this record is simply devoid of competent evidence as to (1) whether or not the malady complained of ... had its origin and cause in a hazard incident to . .. employment; and (2) whether that malady is to be medically considered as ... closely related, in a causal sense, to one of the specified compensable occupational diseases. (Emphasis supplied). 224 Tenn. at 128, 451 S.W.2d at 677.

Having thus been instructed as to the necessary additional evidentiary proceedings, the parties, by stipulation, agreed on remand to submit the case to the trial court, based solely upon the evidence and relevant pleadings introduced at the first hearing, and a further supplemental deposition given by Dr. Swann.[3] As a result of the new trial it was found that the supplementary deposition of Dr. Swann supplied the evidentiary deficiencies which had been exposed by this Court, and, therefore, that the appellee was entitled to the permanent partial disability of fifty per cent (50%) as determined in the earlier proceeding. Specifically, the trial court concluded that Mr. Ison's disability was:

closely related to silicosis and that this condition had its origin in the dusty work environment which was a risk connected with and inherent in his employment. II.

Appellant conceded in its brief and before the Bar of this Court that based upon the supplementary evidence introduced at the new trial it could reasonably be concluded that the pathological effects and symptoms of Mr. Ison's diagnosed condition were sufficiently related to a compensable occupational disease. We are in full accord with this conclusion.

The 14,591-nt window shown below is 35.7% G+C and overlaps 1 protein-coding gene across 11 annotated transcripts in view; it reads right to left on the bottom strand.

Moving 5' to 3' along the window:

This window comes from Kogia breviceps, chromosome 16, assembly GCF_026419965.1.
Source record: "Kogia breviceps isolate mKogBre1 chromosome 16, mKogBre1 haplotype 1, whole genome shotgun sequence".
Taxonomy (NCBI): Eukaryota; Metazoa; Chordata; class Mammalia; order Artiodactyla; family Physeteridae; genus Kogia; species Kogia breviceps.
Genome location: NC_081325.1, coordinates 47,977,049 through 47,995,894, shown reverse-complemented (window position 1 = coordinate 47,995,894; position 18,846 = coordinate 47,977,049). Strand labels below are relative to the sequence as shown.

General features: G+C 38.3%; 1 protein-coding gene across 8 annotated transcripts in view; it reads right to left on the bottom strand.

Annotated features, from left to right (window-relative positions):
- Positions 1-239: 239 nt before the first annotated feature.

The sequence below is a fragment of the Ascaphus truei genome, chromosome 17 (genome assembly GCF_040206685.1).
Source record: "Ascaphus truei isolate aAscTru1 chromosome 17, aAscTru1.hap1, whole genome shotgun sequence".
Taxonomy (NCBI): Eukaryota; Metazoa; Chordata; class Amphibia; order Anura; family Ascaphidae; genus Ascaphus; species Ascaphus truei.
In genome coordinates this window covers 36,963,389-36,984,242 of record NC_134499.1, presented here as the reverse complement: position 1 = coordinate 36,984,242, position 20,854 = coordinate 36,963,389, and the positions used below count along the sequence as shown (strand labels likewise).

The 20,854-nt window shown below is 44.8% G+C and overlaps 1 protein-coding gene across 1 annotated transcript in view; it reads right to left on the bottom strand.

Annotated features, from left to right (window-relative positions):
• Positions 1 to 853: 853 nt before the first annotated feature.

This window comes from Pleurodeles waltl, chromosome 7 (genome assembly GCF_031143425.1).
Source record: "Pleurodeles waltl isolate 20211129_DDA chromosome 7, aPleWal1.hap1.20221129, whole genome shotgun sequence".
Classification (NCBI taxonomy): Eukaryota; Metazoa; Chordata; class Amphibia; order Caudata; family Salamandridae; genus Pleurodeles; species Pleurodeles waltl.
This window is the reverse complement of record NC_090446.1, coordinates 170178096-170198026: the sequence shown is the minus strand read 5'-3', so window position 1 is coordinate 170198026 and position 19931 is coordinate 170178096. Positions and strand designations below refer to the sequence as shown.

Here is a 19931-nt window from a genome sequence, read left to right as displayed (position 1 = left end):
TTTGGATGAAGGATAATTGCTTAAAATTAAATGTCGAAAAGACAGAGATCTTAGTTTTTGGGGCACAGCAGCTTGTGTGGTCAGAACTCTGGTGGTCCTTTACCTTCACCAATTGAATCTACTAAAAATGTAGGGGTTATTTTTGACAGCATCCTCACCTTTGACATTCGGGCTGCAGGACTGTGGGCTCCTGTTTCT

It is well-settled in this State that the reviewing court will not disturb a workmen's compensation award where there is any material evidence to support the trial court's findings. See Cassell Bros., Inc. v. Cole, 519 S.W.2d 796 (Tenn. 1975), and cases cited therein. The supplemental deposition given by Dr. Swann provides sufficient evidence to support the trial court's finding that Mr. Ison's chronic obstructive lung disease was so closely related to silicosis that it should be deemed compensable as an occupational disease under T.C.A. § 50-1101.

III.

The only issue, therefore, to be determined by this appeal is whether the supplementary deposition by Dr. Swann supplied any material evidence that Mr. Ison's lung disease had its origin and cause in a hazard incident to his employment.

In order to resolve this issue it is necessary for us to examine the portions of Dr. *385 Swann's supplementary deposition relevant thereto. The following responses were elicited from Dr. Swann upon direct examination.